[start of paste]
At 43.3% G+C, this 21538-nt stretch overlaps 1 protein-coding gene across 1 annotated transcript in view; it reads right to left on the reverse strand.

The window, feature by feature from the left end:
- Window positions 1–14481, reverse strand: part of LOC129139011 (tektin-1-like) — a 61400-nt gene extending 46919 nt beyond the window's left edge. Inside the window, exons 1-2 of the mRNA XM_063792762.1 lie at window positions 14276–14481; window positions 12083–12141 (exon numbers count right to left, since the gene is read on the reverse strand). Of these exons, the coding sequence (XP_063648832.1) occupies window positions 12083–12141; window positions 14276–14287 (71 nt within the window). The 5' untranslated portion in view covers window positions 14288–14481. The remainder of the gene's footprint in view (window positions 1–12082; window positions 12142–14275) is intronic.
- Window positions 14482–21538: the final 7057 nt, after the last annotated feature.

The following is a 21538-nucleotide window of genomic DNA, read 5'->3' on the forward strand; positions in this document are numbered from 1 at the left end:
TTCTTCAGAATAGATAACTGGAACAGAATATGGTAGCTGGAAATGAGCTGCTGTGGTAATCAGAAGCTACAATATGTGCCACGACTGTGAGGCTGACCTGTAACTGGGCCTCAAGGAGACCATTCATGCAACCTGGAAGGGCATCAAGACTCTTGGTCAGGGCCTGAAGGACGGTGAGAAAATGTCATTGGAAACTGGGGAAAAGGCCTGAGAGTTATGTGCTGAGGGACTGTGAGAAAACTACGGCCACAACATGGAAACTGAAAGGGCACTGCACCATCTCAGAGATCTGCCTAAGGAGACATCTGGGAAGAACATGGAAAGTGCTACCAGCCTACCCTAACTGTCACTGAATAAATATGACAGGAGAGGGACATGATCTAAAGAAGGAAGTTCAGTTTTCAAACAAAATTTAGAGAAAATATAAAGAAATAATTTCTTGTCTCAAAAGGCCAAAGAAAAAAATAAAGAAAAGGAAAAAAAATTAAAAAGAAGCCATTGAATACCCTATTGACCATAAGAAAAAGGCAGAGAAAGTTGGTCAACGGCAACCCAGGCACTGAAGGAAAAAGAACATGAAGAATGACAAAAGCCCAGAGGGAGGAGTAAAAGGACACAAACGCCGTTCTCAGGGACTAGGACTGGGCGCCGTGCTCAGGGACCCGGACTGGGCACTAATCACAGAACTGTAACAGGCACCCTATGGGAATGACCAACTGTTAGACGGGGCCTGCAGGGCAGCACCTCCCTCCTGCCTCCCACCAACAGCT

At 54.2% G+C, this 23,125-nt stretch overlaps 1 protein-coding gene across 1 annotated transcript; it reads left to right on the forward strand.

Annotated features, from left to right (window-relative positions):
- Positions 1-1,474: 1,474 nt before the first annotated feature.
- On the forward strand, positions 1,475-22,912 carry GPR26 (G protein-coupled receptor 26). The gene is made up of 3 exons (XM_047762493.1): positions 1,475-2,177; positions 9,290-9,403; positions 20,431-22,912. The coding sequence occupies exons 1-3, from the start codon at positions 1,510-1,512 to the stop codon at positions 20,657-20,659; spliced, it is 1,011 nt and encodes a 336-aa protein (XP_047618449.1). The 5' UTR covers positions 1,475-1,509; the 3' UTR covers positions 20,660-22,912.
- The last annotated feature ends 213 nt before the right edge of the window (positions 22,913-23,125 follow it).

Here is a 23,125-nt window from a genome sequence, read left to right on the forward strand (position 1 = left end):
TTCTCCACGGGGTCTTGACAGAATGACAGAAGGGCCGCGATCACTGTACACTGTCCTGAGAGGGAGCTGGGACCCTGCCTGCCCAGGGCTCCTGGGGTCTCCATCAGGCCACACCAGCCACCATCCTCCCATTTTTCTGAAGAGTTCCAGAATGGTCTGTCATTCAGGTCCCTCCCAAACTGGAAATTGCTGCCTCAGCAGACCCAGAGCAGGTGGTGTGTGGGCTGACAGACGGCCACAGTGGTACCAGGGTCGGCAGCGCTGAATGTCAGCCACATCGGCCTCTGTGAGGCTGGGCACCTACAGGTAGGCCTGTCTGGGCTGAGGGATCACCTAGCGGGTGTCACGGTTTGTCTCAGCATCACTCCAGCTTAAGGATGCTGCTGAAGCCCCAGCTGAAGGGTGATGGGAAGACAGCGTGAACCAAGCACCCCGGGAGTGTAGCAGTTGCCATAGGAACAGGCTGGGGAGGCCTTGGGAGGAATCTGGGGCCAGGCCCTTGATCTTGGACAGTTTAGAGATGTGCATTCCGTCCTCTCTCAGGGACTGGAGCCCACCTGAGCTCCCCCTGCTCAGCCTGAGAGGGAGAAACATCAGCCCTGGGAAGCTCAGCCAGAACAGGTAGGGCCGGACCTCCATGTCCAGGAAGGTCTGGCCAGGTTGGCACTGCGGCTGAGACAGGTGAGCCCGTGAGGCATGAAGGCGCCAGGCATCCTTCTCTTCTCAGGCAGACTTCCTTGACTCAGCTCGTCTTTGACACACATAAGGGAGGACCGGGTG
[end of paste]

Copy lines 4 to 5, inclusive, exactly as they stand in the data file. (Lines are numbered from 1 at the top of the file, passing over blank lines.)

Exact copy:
- Window positions 14482–21538: the final 7057 nt, after the last annotated feature.

The following is a 21538-nucleotide window of genomic DNA, read 5'->3' on the forward strand; positions in this document are numbered from 1 at the left end: